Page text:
All important first impressions are more heavily influenced by non-verbal cues, but the environment can also be important. As discussed last week, this is where a well-planned and designed sales centre will speak volumes in helping to make a great first impression.

Key ways the team can make a positive first impression

It’s not my intention here to create a how-to manual, but I think it is always important to remind ourselves of the importance of keeping on message when we engage buyers. A big point is to always adjust your attitude, always be interest and fresh. People pick up on our attitude and that includes a late arrival at the sales centre ten minutes before closing time!

Our personal posture and a smile will always say “I’m friendly and approachable” and you’re welcome to be here, I think we always need to keep in mind that for most buyers these first few steps can be a little hesitant and with a degree of emotion involved.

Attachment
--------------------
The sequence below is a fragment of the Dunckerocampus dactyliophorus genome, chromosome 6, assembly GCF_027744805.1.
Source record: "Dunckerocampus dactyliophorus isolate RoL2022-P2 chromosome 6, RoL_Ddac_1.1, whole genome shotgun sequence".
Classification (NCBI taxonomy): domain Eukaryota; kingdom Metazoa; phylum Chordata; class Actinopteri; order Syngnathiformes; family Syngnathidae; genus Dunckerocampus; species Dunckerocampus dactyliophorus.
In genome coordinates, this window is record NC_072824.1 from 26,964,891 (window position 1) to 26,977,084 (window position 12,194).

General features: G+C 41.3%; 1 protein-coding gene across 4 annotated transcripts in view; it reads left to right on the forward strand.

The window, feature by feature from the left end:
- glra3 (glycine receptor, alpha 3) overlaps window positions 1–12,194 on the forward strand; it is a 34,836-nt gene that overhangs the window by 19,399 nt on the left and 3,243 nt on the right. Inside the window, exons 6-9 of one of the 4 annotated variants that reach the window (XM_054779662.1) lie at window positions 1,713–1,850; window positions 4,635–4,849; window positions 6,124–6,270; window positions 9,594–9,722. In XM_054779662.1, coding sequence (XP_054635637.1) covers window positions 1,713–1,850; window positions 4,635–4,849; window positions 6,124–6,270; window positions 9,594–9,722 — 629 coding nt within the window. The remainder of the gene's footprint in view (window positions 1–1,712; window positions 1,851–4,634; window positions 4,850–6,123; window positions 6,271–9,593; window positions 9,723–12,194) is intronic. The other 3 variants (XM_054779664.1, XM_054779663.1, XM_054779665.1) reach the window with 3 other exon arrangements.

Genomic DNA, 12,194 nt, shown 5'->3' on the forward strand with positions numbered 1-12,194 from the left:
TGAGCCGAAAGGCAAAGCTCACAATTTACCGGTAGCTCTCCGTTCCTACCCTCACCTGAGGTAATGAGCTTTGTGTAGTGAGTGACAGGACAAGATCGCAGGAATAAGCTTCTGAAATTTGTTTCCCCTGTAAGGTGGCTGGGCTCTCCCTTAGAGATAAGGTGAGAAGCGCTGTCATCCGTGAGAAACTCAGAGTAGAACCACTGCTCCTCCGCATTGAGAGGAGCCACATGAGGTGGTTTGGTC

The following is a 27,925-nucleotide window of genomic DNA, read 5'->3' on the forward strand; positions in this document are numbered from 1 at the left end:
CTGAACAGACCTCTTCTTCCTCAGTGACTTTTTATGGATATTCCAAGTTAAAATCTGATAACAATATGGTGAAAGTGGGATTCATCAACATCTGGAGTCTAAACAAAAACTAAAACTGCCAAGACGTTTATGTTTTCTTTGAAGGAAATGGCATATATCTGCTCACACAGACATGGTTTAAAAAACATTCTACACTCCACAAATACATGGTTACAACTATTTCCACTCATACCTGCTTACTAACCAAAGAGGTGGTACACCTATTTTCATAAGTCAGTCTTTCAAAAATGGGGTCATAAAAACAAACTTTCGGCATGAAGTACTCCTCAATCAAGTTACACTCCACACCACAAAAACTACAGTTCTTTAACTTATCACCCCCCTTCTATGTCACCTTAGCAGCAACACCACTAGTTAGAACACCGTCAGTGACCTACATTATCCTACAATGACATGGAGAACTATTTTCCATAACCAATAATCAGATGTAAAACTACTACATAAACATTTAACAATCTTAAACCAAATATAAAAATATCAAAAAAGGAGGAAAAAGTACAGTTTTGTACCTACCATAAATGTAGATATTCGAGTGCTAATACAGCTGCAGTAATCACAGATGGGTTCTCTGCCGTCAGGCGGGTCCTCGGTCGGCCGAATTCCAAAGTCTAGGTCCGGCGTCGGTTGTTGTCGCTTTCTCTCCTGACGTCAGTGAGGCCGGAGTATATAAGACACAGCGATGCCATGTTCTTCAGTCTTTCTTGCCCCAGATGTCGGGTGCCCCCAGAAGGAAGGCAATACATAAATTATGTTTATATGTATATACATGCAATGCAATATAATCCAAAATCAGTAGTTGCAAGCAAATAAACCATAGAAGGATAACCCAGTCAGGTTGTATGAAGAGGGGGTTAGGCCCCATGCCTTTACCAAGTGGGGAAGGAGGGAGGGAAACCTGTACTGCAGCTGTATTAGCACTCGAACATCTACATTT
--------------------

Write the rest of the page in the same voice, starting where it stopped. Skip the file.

Another golden rule, that none of us are too smart to overlook is to always make eye contact. I read once that if you open your eyes slightly more than normal to simulate eye contact we signal of recognition and acknowledgement, and that’s how we want every buyer to feel, isn’t it?

Then we come to the moment to shake hands and with an attentive body posture establish rapport. But as we all know in varied cultural circumstances we need to be respectful of the other person’s space and culture, and as we deal with more and more offshore buyers there’s a need here for awareness and sensitivity.

And so if you’ve got just seven seconds it’s good to remind ourselves of how when you think about it seeing these simple ideas in action is frequently the secret of great salespeople, they do it by nature, but I am also sure they think about every new encounter so as not to waste an opportunity.

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It all starts with recruitment

To finish off this important topic, I hope that I have established that the face to face relationship that is established between the consumer, the potential buyer and the sales person that he or she deals with is a make or break point in every project’s sales cycle.